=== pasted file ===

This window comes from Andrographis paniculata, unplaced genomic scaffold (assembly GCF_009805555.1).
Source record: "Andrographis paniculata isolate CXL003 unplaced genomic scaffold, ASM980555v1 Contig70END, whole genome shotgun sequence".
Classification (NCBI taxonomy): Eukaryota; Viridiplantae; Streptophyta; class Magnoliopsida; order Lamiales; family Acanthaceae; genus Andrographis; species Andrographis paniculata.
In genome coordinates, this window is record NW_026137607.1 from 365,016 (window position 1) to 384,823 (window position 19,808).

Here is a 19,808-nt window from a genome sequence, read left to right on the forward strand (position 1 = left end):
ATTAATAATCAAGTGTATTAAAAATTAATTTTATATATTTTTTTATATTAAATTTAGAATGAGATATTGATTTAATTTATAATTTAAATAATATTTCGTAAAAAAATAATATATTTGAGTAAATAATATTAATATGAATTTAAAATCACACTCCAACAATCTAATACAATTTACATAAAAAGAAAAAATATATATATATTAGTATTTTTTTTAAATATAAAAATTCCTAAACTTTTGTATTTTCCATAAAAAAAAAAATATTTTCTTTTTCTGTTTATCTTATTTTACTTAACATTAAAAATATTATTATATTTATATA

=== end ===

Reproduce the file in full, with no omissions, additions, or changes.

This window comes from Andrographis paniculata, unplaced genomic scaffold (assembly GCF_009805555.1).
Source record: "Andrographis paniculata isolate CXL003 unplaced genomic scaffold, ASM980555v1 Contig70END, whole genome shotgun sequence".
Classification (NCBI taxonomy): Eukaryota; Viridiplantae; Streptophyta; class Magnoliopsida; order Lamiales; family Acanthaceae; genus Andrographis; species Andrographis paniculata.
In genome coordinates, this window is record NW_026137607.1 from 365,016 (window position 1) to 384,823 (window position 19,808).

Here is a 19,808-nt window from a genome sequence, read left to right on the forward strand (position 1 = left end):
ATTAATAATCAAGTGTATTAAAAATTAATTTTATATATTTTTTTATATTAAATTTAGAATGAGATATTGATTTAATTTATAATTTAAATAATATTTCGTAAAAAAATAATATATTTGAGTAAATAATATTAATATGAATTTAAAATCACACTCCAACAATCTAATACAATTTACATAAAAAGAAAAAATATATATATATTAGTATTTTTTTTAAATATAAAAATTCCTAAACTTTTGTATTTTCCATAAAAAAAAAAATATTTTCTTTTTCTGTTTATCTTATTTTACTTAACATTAAAAATATTATTATATTTATATA